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‘Pay with a smile’: Mastercard CEO on how we will buy in the future

Mastercard opened its European Cyber Resilience Centre (ECRC) in Belgium at the end of May, a new hub where its own staff will work alongside representatives of banks and law enforcement to help secure commerce and payment systems in the region.

“The awareness is there, the efforts are there, the willingness to collaborate across the private sector and the public sector [is there], but every day, the threats are increasing, so I'm not going to sit here and say, yeah, we're ready for this because we are not, you will not be,” Miebach said.

“But you can always try to stay a step ahead, work on the assumption something will happen and how will we react and how do we minimise the impact? How do we educate? How do we do skill-building?,” Mastercard’s CEO added.

Whilst Europe may not quite be ready for AI cyber attacks in all its forms, it is hoped Mastercard’s new centre will sharpen defences against threats, speed up response times and foster collaboration between the public and private sectors.


“We have to do a better job to have cyber security oriented curriculums, training efforts that are not four year degrees but a little more modular so we can speed up and we have the cyber workforce that will keep Europe safe,” Miebach added.

In this episode of The Big Question, Euronews’ Business Editor Angela Barnes sits down with Mastercard chief executive, Michael Miebach to discuss what the future of payments could look like within the next decade - and whether Europe is ready for the new wave of AI cyber security risks.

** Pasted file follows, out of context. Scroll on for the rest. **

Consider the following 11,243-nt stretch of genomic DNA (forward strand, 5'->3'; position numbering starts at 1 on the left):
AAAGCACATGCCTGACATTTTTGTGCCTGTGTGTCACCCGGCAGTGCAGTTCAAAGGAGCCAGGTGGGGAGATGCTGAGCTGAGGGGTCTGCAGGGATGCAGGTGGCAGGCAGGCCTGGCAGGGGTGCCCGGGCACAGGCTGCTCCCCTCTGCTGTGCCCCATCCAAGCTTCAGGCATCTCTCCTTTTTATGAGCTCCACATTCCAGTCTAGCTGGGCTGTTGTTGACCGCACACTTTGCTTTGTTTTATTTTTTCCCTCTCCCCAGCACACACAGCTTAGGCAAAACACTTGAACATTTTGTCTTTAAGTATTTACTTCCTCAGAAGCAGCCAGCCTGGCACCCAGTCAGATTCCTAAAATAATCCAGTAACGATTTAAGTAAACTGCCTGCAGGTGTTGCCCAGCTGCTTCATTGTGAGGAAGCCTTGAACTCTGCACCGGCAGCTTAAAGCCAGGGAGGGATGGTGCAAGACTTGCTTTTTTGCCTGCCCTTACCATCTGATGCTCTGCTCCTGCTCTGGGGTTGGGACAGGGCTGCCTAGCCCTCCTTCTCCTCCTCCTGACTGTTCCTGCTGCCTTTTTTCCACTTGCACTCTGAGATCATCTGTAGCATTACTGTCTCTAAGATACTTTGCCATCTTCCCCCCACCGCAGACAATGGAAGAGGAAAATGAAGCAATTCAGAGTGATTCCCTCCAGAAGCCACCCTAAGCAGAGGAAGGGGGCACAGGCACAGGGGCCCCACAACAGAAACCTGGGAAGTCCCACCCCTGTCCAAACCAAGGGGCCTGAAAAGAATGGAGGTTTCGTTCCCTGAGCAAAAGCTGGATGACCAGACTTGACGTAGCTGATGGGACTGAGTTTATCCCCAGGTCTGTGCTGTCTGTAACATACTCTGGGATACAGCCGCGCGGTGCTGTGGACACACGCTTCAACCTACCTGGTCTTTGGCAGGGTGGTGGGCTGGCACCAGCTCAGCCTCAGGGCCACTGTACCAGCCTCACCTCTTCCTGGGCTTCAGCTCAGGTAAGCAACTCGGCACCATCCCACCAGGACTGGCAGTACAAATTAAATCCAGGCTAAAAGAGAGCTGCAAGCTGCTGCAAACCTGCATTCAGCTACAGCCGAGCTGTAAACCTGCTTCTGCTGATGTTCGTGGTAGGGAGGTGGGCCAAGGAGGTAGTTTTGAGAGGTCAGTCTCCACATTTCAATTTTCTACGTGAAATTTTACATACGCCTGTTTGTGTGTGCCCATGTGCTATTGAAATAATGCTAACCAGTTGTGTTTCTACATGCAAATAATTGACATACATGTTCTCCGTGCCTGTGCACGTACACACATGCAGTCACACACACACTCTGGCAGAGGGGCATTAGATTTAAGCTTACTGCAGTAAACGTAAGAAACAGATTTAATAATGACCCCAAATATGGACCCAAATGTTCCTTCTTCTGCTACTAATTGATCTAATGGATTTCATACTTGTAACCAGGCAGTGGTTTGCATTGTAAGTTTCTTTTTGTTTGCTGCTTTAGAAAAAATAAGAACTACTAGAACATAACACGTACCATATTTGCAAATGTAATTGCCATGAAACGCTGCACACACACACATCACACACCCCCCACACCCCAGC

Would you spot a deepfake?

On the risk trends Mastercard is seeing, Miebach highlighted how generative AI is coming more into the frame and said deepfakes and scams are hard to recognise, making it challenging for smaller companies to combat.

“My team has gone to lengths to demonstrate this to me as well, by creating a deepfake. It was very convincing. It was really good to see that because it raises the sense of urgency because people have seen what is possible so we better get our act together and collaborate to push back on cybercrime.

“So there's opportunity, there's risk, as in most things in life, and I think what we need to do is take that same technology and make sure we leverage it to minimise the risk.”

Despite the risks it can present, Miebach explained how AI can be used to fight back against threats. Rather than stopping suspicious transactions once they’ve already happened, AI can predict what might happen.

“Your card data might have been compromised, nothing has happened yet, but there's a certain transaction pattern that now looks different than in the past when only you were using it, and we can stop it immediately.”

How will we pay for goods in the future?

Moving on, Miebach also shared his thoughts on what the future of payments could look like in the next ten years - and said we can expect to pay “with a smile”.

“How about that? Biometric technology. So yes, you pay today with your fingerprint or, you know, with a password or whatever you do today, but we could replace, whatever security really with the person and it could be, a facial imprint.

“It sounds like a nice tagline, but now we've taken that live in South America, we're now taking it into Asia and it will come to Europe at some point in time.

“Biometric authentication is the most secure way to do that. And it's easy and it's exciting and it takes everybody along because anybody can do that,” the Mastercard chief exec added.

The Big Question is a series from Euronews Business where we sit down with industry leaders and experts to discuss some of the most important topics on today’s agenda.

Click on the above video to watch the full interview on The Big Question.